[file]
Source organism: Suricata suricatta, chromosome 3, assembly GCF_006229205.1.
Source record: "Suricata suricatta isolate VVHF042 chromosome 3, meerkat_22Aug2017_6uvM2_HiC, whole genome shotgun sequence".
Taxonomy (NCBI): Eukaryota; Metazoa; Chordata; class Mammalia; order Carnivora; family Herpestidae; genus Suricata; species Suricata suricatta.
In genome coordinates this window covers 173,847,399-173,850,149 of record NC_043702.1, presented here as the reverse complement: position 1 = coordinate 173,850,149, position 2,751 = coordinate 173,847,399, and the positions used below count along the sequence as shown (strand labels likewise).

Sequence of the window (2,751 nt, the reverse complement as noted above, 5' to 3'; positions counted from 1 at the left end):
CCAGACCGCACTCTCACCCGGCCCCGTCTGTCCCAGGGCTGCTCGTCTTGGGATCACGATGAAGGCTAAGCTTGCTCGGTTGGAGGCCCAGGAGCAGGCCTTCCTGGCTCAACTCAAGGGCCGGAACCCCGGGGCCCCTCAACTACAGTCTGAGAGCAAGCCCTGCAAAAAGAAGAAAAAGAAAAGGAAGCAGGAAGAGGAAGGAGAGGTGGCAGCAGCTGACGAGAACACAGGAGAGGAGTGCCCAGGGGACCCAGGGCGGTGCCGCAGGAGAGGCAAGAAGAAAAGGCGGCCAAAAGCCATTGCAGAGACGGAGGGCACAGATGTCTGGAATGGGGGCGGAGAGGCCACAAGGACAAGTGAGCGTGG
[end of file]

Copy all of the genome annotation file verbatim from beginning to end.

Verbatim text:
Source organism: Suricata suricatta, chromosome 3, assembly GCF_006229205.1.
Source record: "Suricata suricatta isolate VVHF042 chromosome 3, meerkat_22Aug2017_6uvM2_HiC, whole genome shotgun sequence".
Taxonomy (NCBI): Eukaryota; Metazoa; Chordata; class Mammalia; order Carnivora; family Herpestidae; genus Suricata; species Suricata suricatta.
In genome coordinates this window covers 173,847,399-173,850,149 of record NC_043702.1, presented here as the reverse complement: position 1 = coordinate 173,850,149, position 2,751 = coordinate 173,847,399, and the positions used below count along the sequence as shown (strand labels likewise).

Sequence of the window (2,751 nt, the reverse complement as noted above, 5' to 3'; positions counted from 1 at the left end):
CCAGACCGCACTCTCACCCGGCCCCGTCTGTCCCAGGGCTGCTCGTCTTGGGATCACGATGAAGGCTAAGCTTGCTCGGTTGGAGGCCCAGGAGCAGGCCTTCCTGGCTCAACTCAAGGGCCGGAACCCCGGGGCCCCTCAACTACAGTCTGAGAGCAAGCCCTGCAAAAAGAAGAAAAAGAAAAGGAAGCAGGAAGAGGAAGGAGAGGTGGCAGCAGCTGACGAGAACACAGGAGAGGAGTGCCCAGGGGACCCAGGGCGGTGCCGCAGGAGAGGCAAGAAGAAAAGGCGGCCAAAAGCCATTGCAGAGACGGAGGGCACAGATGTCTGGAATGGGGGCGGAGAGGCCACAAGGACAAGTGAGCGTGG